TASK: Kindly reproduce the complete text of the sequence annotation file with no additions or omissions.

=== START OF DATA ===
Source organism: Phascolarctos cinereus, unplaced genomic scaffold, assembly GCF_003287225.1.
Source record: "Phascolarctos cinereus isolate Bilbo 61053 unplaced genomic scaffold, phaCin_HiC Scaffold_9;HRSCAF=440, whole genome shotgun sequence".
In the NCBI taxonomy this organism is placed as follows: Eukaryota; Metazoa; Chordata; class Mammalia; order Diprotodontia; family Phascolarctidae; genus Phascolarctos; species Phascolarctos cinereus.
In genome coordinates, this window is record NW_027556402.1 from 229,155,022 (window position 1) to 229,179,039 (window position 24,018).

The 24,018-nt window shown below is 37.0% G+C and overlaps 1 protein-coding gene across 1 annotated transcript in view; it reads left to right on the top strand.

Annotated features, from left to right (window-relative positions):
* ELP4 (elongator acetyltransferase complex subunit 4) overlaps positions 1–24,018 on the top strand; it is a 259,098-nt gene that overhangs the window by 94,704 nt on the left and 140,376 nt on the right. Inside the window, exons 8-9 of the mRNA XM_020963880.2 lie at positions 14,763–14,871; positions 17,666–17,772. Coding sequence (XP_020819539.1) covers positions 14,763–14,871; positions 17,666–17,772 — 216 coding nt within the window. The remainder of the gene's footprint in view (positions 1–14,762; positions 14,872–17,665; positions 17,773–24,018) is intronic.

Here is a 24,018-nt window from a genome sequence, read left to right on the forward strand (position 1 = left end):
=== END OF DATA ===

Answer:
Source organism: Phascolarctos cinereus, unplaced genomic scaffold, assembly GCF_003287225.1.
Source record: "Phascolarctos cinereus isolate Bilbo 61053 unplaced genomic scaffold, phaCin_HiC Scaffold_9;HRSCAF=440, whole genome shotgun sequence".
In the NCBI taxonomy this organism is placed as follows: Eukaryota; Metazoa; Chordata; class Mammalia; order Diprotodontia; family Phascolarctidae; genus Phascolarctos; species Phascolarctos cinereus.
In genome coordinates, this window is record NW_027556402.1 from 229,155,022 (window position 1) to 229,179,039 (window position 24,018).

The 24,018-nt window shown below is 37.0% G+C and overlaps 1 protein-coding gene across 1 annotated transcript in view; it reads left to right on the top strand.

Annotated features, from left to right (window-relative positions):
* ELP4 (elongator acetyltransferase complex subunit 4) overlaps positions 1–24,018 on the top strand; it is a 259,098-nt gene that overhangs the window by 94,704 nt on the left and 140,376 nt on the right. Inside the window, exons 8-9 of the mRNA XM_020963880.2 lie at positions 14,763–14,871; positions 17,666–17,772. Coding sequence (XP_020819539.1) covers positions 14,763–14,871; positions 17,666–17,772 — 216 coding nt within the window. The remainder of the gene's footprint in view (positions 1–14,762; positions 14,872–17,665; positions 17,773–24,018) is intronic.

Here is a 24,018-nt window from a genome sequence, read left to right on the forward strand (position 1 = left end):